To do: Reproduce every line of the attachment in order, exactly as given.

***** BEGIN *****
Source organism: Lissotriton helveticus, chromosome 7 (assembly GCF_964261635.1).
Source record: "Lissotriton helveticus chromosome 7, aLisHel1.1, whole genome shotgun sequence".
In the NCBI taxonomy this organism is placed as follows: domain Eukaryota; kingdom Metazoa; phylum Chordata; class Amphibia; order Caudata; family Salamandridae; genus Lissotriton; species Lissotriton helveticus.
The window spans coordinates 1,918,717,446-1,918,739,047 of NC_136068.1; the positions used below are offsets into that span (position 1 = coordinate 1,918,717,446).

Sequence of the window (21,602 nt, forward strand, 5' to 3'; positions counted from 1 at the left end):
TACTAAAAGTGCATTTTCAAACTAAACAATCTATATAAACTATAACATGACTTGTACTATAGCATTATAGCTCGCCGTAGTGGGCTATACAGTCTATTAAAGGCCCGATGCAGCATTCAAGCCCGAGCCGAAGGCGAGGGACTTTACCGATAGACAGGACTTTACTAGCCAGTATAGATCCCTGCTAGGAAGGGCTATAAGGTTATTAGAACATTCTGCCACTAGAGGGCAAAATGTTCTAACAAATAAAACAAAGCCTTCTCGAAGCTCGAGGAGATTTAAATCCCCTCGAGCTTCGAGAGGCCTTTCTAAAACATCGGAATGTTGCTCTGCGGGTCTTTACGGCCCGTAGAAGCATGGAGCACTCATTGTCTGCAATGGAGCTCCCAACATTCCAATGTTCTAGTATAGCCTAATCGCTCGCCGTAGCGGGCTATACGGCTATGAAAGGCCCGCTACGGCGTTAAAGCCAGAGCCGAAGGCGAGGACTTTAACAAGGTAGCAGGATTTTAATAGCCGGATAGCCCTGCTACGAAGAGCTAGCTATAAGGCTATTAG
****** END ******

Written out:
Source organism: Lissotriton helveticus, chromosome 7 (assembly GCF_964261635.1).
Source record: "Lissotriton helveticus chromosome 7, aLisHel1.1, whole genome shotgun sequence".
In the NCBI taxonomy this organism is placed as follows: domain Eukaryota; kingdom Metazoa; phylum Chordata; class Amphibia; order Caudata; family Salamandridae; genus Lissotriton; species Lissotriton helveticus.
The window spans coordinates 1,918,717,446-1,918,739,047 of NC_136068.1; the positions used below are offsets into that span (position 1 = coordinate 1,918,717,446).

Sequence of the window (21,602 nt, forward strand, 5' to 3'; positions counted from 1 at the left end):
TACTAAAAGTGCATTTTCAAACTAAACAATCTATATAAACTATAACATGACTTGTACTATAGCATTATAGCTCGCCGTAGTGGGCTATACAGTCTATTAAAGGCCCGATGCAGCATTCAAGCCCGAGCCGAAGGCGAGGGACTTTACCGATAGACAGGACTTTACTAGCCAGTATAGATCCCTGCTAGGAAGGGCTATAAGGTTATTAGAACATTCTGCCACTAGAGGGCAAAATGTTCTAACAAATAAAACAAAGCCTTCTCGAAGCTCGAGGAGATTTAAATCCCCTCGAGCTTCGAGAGGCCTTTCTAAAACATCGGAATGTTGCTCTGCGGGTCTTTACGGCCCGTAGAAGCATGGAGCACTCATTGTCTGCAATGGAGCTCCCAACATTCCAATGTTCTAGTATAGCCTAATCGCTCGCCGTAGCGGGCTATACGGCTATGAAAGGCCCGCTACGGCGTTAAAGCCAGAGCCGAAGGCGAGGACTTTAACAAGGTAGCAGGATTTTAATAGCCGGATAGCCCTGCTACGAAGAGCTAGCTATAAGGCTATTAG